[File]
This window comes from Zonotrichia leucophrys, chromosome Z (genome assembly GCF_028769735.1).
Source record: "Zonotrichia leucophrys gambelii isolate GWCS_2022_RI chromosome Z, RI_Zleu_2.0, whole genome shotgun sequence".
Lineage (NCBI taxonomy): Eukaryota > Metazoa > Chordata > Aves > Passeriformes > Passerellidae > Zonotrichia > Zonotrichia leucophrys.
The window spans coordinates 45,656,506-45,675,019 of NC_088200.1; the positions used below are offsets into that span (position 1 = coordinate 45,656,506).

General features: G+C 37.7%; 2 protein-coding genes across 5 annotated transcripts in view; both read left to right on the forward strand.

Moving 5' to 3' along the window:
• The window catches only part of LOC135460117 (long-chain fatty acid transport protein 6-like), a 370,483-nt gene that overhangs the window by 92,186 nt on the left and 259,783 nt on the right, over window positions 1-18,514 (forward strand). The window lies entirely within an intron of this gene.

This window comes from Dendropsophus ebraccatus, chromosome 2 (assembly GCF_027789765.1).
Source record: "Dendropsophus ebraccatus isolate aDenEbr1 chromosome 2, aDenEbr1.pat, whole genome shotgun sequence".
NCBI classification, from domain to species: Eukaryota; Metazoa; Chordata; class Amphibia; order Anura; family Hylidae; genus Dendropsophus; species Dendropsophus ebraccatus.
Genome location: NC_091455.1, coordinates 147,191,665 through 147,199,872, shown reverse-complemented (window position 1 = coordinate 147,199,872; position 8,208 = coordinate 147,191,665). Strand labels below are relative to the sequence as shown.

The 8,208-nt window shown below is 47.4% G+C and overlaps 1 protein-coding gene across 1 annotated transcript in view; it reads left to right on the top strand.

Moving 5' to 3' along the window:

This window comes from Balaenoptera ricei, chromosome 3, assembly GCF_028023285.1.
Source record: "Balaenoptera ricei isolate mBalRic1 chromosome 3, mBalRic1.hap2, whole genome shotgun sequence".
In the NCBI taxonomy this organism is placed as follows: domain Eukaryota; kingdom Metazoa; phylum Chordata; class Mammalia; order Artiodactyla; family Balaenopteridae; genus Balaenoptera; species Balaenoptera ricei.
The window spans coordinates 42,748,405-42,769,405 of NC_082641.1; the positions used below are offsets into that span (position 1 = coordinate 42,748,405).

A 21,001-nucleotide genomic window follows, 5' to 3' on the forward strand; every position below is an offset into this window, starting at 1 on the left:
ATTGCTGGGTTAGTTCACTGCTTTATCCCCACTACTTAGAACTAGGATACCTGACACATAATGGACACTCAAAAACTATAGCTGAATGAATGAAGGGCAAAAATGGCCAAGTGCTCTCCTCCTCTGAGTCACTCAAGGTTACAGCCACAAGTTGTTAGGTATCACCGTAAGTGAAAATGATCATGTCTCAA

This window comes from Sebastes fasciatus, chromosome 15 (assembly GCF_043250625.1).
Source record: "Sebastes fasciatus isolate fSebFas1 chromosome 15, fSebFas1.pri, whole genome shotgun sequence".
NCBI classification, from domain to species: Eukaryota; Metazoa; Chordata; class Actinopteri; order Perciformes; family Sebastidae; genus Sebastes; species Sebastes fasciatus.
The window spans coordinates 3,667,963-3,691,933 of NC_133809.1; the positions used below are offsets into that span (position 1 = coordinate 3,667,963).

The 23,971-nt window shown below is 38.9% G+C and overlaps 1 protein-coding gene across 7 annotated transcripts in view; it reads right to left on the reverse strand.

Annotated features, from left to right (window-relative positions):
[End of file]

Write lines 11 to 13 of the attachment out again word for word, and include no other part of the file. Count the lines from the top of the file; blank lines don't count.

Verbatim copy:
Genome location: NC_091455.1, coordinates 147,191,665 through 147,199,872, shown reverse-complemented (window position 1 = coordinate 147,199,872; position 8,208 = coordinate 147,191,665). Strand labels below are relative to the sequence as shown.

The 8,208-nt window shown below is 47.4% G+C and overlaps 1 protein-coding gene across 1 annotated transcript in view; it reads left to right on the top strand.

Moving 5' to 3' along the window: